what about Marco Polo & Torae’s Double Barrel,Das Efx Hold It Down,Heltah Skeltah Nocturnal,The Un U In Or U Out, KRS One KRS One Showbiz & AG Runnaway Slave, Eric B & Rakim Let The Rhythm Hit Em,KRS One&Marly Marl HipHop Lives, The Beatnuts The Beatnuts(aka street level), Mobb Deep The Infamous,Public Enemy It Takes A Nation…,WuTang Enter The 36 Chambers,Big Daddy Kane Long LIve The Kane,Diamound D Stunts Blunts & Hiphop Run-Dmc Run Dmc,Pete Rock & Cl Smooth All Sold Out and Mecca & The Soul Brother, A Tribe Called Quest first three Albums,3rd base Derilicts Of Dialect,Busta Rhymes The Coming,Main Source Breaking Atoms,Organize Konfusion Stress The Extincion Agenda, Black Moon Enter Da Stage, Warzone, Total Eclipse I Can’t just put 4 best albums there are to many to keep going but these are some of my best picks. My worst I will do later cause I have plenty an some I know are some of people’s favorites.

Comment by derrick 06.22.11 @

I’m not going to disparage Marcberg but it seems a little out of place with the rest. We’re talking all-time, no? No BDP on here? Not including Illmatic on a N.Y. best of list is strange to me as well. Props on including Critical Beatdown – never gets the love for being the classic that it is.

Agree or disagree, thanks for continuing to rep real hip hop, this site is refreshing.

Comment by Rock 06.22.11 @

@Derrick- good list except for DOuble Barrel, that thing’s a brick.
@Rock- I think Marcberg was fantastic, top 20 All Time Rap album, but thats just my $0.02

Comment by McNulty 06.22.11 @

Takes a Nation of Millions
3 Feet High and Rising

Comment by Jesse 06.22.11 @


Comment by QUITDABS 06.22.11 @

The beat science displayed on Critical Beatdown was beyond the realms of this small planet, as drums, horns and bass were chopped and stretched into oblivion before being sewn back together to punch you square in the face, during an era when you could get away with just looping a James Brown 45. Kool Keith unleashed subliminal shots at every big name in the game while he pioneered new cadence and flow, introducing the off-beat rhyme style and taking rap metaphors to bizarre new heights. The perfect rap album – it will never be topped.

haha word up Robbie and I agree 100% with your choices.

derrick…I agree and this cannot have been an easy choice for 4 a piece, I would add Heltah Skeltah-Nocturnal to that list and a lot more that I will think of once I log off lol.

Comment by Jaz 06.22.11 @

Gotta agree that 36 chambers should have been on there, although the Rae joint is a classic. Couldn’t agree more about that Firm shit. I remember being amped when that dropped and then listening to it and going “what the fuck is this garbage???”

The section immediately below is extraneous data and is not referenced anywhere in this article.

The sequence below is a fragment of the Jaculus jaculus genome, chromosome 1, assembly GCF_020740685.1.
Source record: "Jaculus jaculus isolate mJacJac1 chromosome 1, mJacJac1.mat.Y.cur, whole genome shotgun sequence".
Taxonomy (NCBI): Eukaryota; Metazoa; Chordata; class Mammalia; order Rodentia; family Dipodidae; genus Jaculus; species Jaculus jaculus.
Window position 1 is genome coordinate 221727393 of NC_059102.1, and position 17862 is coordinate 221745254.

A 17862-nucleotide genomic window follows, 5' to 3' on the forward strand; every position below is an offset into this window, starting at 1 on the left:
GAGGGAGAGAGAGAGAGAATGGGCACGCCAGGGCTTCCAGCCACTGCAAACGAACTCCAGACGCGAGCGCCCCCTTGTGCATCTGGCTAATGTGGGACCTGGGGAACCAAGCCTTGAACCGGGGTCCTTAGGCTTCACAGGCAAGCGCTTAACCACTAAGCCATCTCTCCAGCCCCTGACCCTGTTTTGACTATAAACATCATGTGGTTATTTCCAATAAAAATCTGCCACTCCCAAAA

Comment by BIGSPICE 06.22.11 @

And I am putting Blackstarr on there. That shit was a classic. For a loss, Nastradamus, no explanation needed.

Comment by BIGSPICE 06.22.11 @

Agree with Jesse:
Nation of Millions
3 Feet High
All are up there with the greatest albums of all time (let alone just the Tri-State) transcending any one time period or genre of music.

Comment by keatso 06.22.11 @

I would add 36 chambers to the list above too

Comment by keatso 06.22.11 @

any native tongue joint puts dat marcberg-hype to sleep. i mean come on…marcberg is what mobb deep was before infamous, been there done that…and even puttin this marcberg album on the same level as critical beatdown or only built for cuban linx is darin as f. haha. there’s probably 6 million other nyc albums i’d mention before marcberg. and one of my top ten is definitely BLACK SHEEP’S “A WOLF IN SHEEPS CLOTHING” period. marcberg..haha come on yo

Comment by blacksheep 06.23.11 @

Except for maybe Criminal Minded, and Paid In Full. I don’t think I would included any pre 90’s albums. Almost all the 80’s product from NY artist had a NYC feel to it. After all during that time we made most of the records and ran the strip.

In the early 90’s the West Coast was strong and other regions were starting to shine a lil bit. So heads were trying to restore the feeling.

With that said my 6 ( cause 4 ain’t enough) that had a NY vibe so distinct that you might of needed a translator would be:

36 Chambers
Enta the Stage
The Infamous
Da Shinin’
War Report

NY had PLENTY of Basura out to during this time, my biggest dissapointments were:

NORE-Melvin Flynt the Hustler
LOX-We Are the Streets
Method- Tical

Comment by BKThoroughbred 06.23.11 @

‘stripped-back, stark sonics as beady-eyed vultures circled over the rotting carcass of street-level rap.’ Just pointing this line out and appreciate the writing skills on here, I pictured vultures hovering over QB, straight up. I would also replace marcberg with illmatic, but I think only time will tell how much of a classic marcberg will be since it already has that classic sound to it even though its relatively new. There are so many countless terrible albums to come out of NY during the 90s when everybody was trying to be the next biggie et al. I remember that Eric B song ‘like canday!’ definitely questionable rap content in any era. I ain’t really got no gripes on this article Robbie, another homerun imo.

Comment by gstatty 06.23.11 @

Kool Keith exotron geiger counter 1 is still my favorite MC.
Here’s a classic video from Critical Beatdown that shows in addition to the subliminal shots Ultra could make it very clear who they were going at :

I think they may have also invented the term “Skeezoid” in the video too.